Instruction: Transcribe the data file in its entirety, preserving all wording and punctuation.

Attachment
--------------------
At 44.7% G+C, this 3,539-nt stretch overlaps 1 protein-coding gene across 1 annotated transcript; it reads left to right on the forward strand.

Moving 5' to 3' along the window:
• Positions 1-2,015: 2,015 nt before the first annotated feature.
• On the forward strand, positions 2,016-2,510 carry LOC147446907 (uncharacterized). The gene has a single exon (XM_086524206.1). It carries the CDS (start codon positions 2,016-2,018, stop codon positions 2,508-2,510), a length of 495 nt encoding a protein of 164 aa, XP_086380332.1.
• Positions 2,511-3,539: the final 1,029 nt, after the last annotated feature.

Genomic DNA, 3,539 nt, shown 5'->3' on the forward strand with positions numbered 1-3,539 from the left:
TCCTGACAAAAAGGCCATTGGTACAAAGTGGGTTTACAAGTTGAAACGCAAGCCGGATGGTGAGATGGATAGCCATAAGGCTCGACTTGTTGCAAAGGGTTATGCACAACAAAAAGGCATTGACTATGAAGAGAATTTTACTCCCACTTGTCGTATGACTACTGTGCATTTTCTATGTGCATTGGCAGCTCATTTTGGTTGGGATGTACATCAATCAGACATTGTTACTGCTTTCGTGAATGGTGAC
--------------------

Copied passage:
At 44.7% G+C, this 3,539-nt stretch overlaps 1 protein-coding gene across 1 annotated transcript; it reads left to right on the forward strand.

Moving 5' to 3' along the window:
• Positions 1-2,015: 2,015 nt before the first annotated feature.
• On the forward strand, positions 2,016-2,510 carry LOC147446907 (uncharacterized). The gene has a single exon (XM_086524206.1). It carries the CDS (start codon positions 2,016-2,018, stop codon positions 2,508-2,510), a length of 495 nt encoding a protein of 164 aa, XP_086380332.1.
• Positions 2,511-3,539: the final 1,029 nt, after the last annotated feature.

Genomic DNA, 3,539 nt, shown 5'->3' on the forward strand with positions numbered 1-3,539 from the left:
TCCTGACAAAAAGGCCATTGGTACAAAGTGGGTTTACAAGTTGAAACGCAAGCCGGATGGTGAGATGGATAGCCATAAGGCTCGACTTGTTGCAAAGGGTTATGCACAACAAAAAGGCATTGACTATGAAGAGAATTTTACTCCCACTTGTCGTATGACTACTGTGCATTTTCTATGTGCATTGGCAGCTCATTTTGGTTGGGATGTACATCAATCAGACATTGTTACTGCTTTCGTGAATGGTGAC